To the chagrin of sugar growers and glee of consumer groups, things have gone sour on Capitol Hill for legislation that would raise the price of sugar.
White House rejection of compromise suggested by Agriculture Committee Chairman Tom Foley (D-Wash.) has caused him to suspend markup of the bill and warn the administration there may be no bill at all.
In the Ways and Means trade subcommittee, which also has jurisdiction over the sugar bill, Rep. Charles Vanik (D-Ohio) is putting off further hearings until presidential inflation fighter Alfred Kahn testifies about the impact on consumers.Kahn has been reluctant to do that, possibly because of administration pressure.
Kahn has said previously that each penny added on in the sugar bill would cost the American public about $450 million to $500 million, but an administration official said Kahn is not eager to testify and "get kicked around on the point".
The administration might not care if there were no sugar bill, except for the fact that languishing in the Senate, as a hostage to sugar legislation, is an international sugar agreement which the United instigated, negotiated and pressed other sugar-growing nations into signing. It would cause the adminstration some ambarrassment if Congress refused to ratify it.
According to an adminstration official, most of the help the president wants to give domestic sugar producers can be provided administratively. That may be necessary if the price of sugar goes much lower.
For the moment, all players in the complicated game of sugar legislation have more or less walked away from the board. However, the sugar interests, divided among themselves, are expected to meet informally today to try to work something out.
U.S. growers desperately want legislation because there is a glut of sugar on the world market, where it currently sells at about 8.5 cents a pound. That price, the U.S. growers say, would be so far below the cost of domestic production it would drive them out of business and leave the nation depending of foreign sugar the way it now depends on foreign oil.
That they want import fees to raise the price of foreign sugar is about all the Hawaii, Florida, Louisana and Idaho cane and beet producers and their processors agree upon.
The administration, after long internal debate, has agreed to a three year bill providing for import fees raising the price to about 15.8 cents a pound plus a half-cent payment to processors and growers, for a total of 16.3 cents a pound in 1979. Legislation setting the price at about 15 cents expires this year.
Though Foley, Ways and Means Chairman Al Ullman (D-Ore.) and Sen. Russell Long (D-La.) have introduced legislation calling for a total of 16.6 cents per pound, all pretty much agree that the administration level is where the bill will have to come out to avoid a veto.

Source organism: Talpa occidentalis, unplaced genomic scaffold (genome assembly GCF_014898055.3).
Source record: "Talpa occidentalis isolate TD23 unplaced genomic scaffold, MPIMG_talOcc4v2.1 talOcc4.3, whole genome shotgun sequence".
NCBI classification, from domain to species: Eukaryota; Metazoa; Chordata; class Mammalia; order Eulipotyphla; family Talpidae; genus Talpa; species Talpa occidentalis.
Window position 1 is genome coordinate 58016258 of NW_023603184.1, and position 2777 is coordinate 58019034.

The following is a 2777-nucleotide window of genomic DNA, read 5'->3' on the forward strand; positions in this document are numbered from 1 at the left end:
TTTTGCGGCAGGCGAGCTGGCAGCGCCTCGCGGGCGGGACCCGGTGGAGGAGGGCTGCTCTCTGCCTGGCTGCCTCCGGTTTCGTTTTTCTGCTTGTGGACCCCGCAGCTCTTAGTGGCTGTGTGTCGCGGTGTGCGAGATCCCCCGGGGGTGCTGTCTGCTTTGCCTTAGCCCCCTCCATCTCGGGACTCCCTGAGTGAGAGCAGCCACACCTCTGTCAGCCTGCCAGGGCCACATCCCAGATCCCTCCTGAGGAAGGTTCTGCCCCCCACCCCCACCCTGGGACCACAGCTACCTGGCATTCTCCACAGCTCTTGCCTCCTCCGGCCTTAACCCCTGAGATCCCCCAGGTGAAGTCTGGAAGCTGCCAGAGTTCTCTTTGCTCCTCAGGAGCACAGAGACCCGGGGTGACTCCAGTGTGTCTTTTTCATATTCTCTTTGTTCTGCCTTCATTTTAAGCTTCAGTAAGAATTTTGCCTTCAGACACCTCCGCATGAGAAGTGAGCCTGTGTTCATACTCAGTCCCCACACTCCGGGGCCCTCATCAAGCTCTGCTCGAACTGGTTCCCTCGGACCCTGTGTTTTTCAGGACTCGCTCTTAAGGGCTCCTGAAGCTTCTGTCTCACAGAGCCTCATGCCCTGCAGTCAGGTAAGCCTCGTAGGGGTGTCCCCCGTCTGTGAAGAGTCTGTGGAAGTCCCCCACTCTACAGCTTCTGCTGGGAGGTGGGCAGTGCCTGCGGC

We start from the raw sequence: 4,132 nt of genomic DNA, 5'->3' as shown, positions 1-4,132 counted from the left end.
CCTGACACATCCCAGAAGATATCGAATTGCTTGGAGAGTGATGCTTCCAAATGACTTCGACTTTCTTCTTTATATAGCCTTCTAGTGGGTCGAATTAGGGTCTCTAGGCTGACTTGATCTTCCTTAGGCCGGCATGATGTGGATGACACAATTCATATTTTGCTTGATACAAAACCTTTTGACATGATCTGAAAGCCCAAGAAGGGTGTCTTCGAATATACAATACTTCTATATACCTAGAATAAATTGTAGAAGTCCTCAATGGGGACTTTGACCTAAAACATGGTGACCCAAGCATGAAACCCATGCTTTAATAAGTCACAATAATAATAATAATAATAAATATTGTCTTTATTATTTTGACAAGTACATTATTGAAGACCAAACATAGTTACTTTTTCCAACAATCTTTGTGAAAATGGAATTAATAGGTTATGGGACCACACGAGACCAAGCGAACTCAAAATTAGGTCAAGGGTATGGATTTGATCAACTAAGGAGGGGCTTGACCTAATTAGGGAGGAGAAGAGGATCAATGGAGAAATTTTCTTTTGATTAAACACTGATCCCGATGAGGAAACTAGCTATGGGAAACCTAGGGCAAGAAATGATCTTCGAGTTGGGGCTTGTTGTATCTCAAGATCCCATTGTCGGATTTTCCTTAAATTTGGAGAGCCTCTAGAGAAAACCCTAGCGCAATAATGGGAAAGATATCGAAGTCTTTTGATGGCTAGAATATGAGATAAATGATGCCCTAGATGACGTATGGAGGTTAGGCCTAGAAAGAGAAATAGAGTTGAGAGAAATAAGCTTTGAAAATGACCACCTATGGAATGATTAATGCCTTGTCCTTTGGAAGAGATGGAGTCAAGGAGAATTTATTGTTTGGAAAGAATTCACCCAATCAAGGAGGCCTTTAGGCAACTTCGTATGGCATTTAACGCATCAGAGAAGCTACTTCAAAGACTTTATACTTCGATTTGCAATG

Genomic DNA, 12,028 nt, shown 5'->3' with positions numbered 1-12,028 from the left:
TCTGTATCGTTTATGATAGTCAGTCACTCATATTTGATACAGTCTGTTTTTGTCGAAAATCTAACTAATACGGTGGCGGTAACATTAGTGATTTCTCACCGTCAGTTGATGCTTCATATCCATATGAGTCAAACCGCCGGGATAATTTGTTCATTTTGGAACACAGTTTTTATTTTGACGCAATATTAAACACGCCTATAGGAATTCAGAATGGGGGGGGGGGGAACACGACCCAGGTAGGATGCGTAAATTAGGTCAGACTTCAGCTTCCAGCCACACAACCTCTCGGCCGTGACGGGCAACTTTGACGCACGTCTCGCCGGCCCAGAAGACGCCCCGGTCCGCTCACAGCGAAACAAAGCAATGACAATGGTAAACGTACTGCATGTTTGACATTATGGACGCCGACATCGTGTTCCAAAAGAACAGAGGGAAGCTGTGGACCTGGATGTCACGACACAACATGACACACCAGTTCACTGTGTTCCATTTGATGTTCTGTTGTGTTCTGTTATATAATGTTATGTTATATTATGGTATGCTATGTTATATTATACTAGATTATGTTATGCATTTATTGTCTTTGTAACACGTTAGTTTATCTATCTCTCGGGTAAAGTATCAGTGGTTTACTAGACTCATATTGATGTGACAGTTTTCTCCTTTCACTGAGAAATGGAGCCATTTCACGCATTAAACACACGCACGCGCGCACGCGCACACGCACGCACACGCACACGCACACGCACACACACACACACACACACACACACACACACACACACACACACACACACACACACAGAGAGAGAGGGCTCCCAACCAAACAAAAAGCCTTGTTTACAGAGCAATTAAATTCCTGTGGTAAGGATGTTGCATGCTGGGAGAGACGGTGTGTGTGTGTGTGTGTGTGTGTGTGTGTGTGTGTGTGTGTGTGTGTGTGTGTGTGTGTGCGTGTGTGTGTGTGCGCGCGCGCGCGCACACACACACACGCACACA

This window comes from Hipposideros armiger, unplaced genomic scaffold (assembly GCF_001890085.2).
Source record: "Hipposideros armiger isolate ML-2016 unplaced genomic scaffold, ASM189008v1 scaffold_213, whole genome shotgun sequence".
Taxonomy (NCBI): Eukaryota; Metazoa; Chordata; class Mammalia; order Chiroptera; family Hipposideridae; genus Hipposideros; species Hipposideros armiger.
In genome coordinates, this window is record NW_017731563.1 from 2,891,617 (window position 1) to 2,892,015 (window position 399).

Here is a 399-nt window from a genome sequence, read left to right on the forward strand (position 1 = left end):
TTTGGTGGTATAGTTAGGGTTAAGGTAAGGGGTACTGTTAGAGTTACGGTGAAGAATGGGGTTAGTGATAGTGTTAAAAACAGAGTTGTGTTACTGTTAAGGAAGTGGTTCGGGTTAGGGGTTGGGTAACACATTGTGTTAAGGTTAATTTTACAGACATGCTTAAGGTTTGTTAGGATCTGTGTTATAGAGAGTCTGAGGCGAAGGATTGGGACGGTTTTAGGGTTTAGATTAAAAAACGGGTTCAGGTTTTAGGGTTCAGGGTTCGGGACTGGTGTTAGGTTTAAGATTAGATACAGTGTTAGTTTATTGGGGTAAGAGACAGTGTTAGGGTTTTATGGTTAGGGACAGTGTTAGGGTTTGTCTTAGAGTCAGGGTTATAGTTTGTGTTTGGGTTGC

The hangup is in the half-cent payment to processors and growers. Hawaii and Florida, where large companies are the growers, want no limit on what can be paid to a single producer. But a limit somewhere around $50,000 to a single grower is almost a sure bet to pass the House, which already has done this on other crop legislation.
On the other hand, the corn sweetener industry doesn't like the fact that 40 percent of the payments would go to processors, which they say compete with their own processing.
And Idaho and Louisiana growers insist on payments not only to themselves but to the processors. Without the processors, they argue, growers have no place to ship their sugar economically and the growers go out of business.
Foley tried to get the administration to abandon the special payment in the last two years of the bill and instead simply raise the market price objective to 16.05 cents per pound plus a inflation adjustment, making the price about 17.2 cents in 1980 and 18.4 cents in 1981.
No, said the administration, 15.8 cents is as high as it will go on the market price. The reason, an administration official said, is that a higher market price would be passed on to the consumer, and would have to be given to all producers instead of to a targeted number.
In addition labor, which wants some minimum wage provisions in the bill for sugar workers, is not happy with the present language.
Negotiation the sugar bill is "like negotiating the Middle East peace teaty," Foley said.
Vanik is angry at the administration for not allowing inflation fighter Kahn or consumer affairs adviser Easther Peterson to testify on the costs to the consumer. In any case, Vanik said his "political instincts" tell him that even the administration version of the bill might not pass the House. CAPTION: Picture, REP. TOM FOLEY. . . "like negotiating the peace treaty"